Imagination is the faculty of forming mental images or concepts of what is not actually present to the senses, and the action or process of forming such images or concepts. The common use of the term is for the process of forming in the mind new images which have not been previously experienced, or at least only partially or in different combinations.
It helps provide meaning to experience and understanding to knowledge. It is a fundamental facility through which people make sense of the world and it also plays a key role in the learning process. A basic training for imagination is listening to storytelling narrative, in which the exactness of the chosen words is the fundamental factor to evoke worlds.
When two existing perceptions are combined within the mind the resultant third perception is referred to as its synthesis, and on occasion a fourth perception called the antithesis can often become the inspiration for a new invention or technique. It has been proposed that the whole of human cognition is based upon imagination. In a sense, nothing we perceive is purely observation but is a morph between sense and imagination.
Some cultures and traditions view the apparently shared world as an illusion of the mind as with the Buddhist maya, or go to the opposite extreme and accept the imagined and dreamed realms as of equal validity to the apparently shared world as the Australian Aborigines do with their concept of dreamtime.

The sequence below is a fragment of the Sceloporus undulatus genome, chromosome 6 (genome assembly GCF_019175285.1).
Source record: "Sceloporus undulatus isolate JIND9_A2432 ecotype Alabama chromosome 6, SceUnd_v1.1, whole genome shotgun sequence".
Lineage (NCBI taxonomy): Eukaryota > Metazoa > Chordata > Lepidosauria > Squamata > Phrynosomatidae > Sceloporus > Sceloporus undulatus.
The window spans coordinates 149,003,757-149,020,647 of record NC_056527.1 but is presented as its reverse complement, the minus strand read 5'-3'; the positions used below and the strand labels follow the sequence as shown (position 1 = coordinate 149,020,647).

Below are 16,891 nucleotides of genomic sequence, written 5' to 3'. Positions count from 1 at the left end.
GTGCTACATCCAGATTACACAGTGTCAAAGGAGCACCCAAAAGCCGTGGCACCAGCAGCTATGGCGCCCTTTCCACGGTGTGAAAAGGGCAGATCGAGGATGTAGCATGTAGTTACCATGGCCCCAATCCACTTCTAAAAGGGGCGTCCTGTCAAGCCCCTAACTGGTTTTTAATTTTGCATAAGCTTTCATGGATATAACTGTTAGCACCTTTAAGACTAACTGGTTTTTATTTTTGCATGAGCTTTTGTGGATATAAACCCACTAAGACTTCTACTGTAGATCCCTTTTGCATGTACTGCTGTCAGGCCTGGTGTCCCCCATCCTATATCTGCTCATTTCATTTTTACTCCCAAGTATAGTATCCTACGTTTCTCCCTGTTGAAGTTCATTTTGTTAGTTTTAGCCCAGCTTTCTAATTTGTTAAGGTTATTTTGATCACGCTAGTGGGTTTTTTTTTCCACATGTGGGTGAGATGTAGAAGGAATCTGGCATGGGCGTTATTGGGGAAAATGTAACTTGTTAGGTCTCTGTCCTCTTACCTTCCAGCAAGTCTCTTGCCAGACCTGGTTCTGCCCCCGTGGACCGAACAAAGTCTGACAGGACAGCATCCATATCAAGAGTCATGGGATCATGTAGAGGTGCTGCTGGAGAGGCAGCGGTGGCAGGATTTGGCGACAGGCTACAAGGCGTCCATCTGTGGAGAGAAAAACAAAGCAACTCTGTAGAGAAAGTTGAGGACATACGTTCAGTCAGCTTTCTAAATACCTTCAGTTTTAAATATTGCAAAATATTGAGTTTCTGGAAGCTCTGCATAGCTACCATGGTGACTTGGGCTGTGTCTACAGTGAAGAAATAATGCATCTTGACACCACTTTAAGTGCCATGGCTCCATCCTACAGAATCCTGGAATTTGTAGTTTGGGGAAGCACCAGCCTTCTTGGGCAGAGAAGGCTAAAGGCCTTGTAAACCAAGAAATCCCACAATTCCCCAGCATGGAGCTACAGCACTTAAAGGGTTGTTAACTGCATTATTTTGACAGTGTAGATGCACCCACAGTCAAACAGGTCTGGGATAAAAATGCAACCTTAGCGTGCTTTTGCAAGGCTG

The world is an interpretation of data arriving from the senses. As such it is perceived as real by contrast to most thoughts and imaginings. This difference is very slight and can be altered by several historic causes, namely changes to brain chemistry, hypnosis or other altered states of consciousness, meditation, hallucinogenic drugs, and electricity applied directly to specific parts of the brain.
Imagination, because of having freedom from external limitations, can become a source of real pleasure or unnecessary suffering. A person of vivid imagination often suffers acutely from the imagined perils besetting friends, relatives, or even strangers such as celebrities. Crippling fear can result from taking an imagined painful future too seriously.
Imagination can also produce some symptoms of real illnesses. In some cases, they can seem so real that specific physical manifestations occur such as rashes and bruises appearing on the skin, as though imagination had passed into belief or the events imagined were actually in progress.
One hypothesis for the evolution of human imagination is that it allowed conscious beings to solve problems and increase an individual’s survival by use of mental simulation. Most famous inventions or entertainment products were created from the inspiration of one’s imagination.